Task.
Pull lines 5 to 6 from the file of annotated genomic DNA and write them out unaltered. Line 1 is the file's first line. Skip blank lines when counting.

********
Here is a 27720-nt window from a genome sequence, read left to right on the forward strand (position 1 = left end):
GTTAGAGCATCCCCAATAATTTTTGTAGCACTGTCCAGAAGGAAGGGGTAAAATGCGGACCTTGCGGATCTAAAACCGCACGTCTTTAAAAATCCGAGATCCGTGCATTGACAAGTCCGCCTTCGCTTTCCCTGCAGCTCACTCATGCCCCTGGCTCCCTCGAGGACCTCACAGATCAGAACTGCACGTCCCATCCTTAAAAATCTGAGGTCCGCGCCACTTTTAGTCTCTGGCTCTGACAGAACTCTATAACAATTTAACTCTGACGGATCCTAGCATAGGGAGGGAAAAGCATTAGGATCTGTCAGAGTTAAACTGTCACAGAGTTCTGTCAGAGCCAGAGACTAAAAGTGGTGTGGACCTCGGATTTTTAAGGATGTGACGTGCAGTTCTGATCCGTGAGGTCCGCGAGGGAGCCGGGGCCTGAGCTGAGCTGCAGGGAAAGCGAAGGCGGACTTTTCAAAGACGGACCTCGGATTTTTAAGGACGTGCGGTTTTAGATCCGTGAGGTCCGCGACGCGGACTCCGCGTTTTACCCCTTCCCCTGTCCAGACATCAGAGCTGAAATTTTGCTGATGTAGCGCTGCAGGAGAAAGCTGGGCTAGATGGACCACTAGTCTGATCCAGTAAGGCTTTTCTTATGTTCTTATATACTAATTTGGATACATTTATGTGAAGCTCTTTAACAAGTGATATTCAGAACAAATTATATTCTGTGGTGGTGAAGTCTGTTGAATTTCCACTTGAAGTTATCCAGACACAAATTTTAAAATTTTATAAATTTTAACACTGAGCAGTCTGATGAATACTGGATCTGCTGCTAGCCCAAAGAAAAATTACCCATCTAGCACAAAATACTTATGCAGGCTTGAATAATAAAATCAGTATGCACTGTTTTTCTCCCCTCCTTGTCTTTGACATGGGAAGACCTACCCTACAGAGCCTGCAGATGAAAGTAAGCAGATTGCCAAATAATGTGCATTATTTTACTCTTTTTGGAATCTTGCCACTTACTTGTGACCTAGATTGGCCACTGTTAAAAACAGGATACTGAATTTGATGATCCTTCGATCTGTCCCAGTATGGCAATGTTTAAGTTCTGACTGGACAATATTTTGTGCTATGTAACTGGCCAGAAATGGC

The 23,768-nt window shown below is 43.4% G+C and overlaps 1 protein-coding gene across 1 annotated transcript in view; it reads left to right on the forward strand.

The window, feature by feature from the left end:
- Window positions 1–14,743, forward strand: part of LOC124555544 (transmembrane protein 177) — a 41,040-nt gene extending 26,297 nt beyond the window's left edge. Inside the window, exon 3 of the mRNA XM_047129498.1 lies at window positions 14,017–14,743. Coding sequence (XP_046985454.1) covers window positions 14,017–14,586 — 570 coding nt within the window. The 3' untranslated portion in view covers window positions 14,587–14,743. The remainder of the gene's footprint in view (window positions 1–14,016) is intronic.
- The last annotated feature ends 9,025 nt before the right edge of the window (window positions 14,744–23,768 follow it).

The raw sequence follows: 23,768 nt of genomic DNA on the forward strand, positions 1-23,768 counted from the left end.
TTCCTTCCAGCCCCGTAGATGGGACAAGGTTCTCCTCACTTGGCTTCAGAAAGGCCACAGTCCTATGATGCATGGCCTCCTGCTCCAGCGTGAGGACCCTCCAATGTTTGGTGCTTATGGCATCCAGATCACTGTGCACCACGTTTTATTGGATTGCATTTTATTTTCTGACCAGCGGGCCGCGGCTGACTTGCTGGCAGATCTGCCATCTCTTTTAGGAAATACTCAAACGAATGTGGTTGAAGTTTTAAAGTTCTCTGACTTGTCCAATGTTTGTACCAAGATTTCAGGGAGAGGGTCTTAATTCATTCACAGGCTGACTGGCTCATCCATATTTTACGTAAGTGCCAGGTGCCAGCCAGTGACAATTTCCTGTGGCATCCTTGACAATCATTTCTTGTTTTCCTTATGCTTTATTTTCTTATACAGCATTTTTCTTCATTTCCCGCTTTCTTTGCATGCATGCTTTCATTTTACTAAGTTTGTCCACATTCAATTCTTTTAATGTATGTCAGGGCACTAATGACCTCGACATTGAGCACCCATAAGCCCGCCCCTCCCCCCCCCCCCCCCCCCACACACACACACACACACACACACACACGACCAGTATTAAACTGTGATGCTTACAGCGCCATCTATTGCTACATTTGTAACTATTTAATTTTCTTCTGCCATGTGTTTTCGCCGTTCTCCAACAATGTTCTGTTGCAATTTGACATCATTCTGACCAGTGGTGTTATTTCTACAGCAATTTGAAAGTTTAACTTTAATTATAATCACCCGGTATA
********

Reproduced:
- Window positions 1–14,743, forward strand: part of LOC124555544 (transmembrane protein 177) — a 41,040-nt gene extending 26,297 nt beyond the window's left edge. Inside the window, exon 3 of the mRNA XM_047129498.1 lies at window positions 14,017–14,743. Coding sequence (XP_046985454.1) covers window positions 14,017–14,586 — 570 coding nt within the window. The 3' untranslated portion in view covers window positions 14,587–14,743. The remainder of the gene's footprint in view (window positions 1–14,016) is intronic.
- The last annotated feature ends 9,025 nt before the right edge of the window (window positions 14,744–23,768 follow it).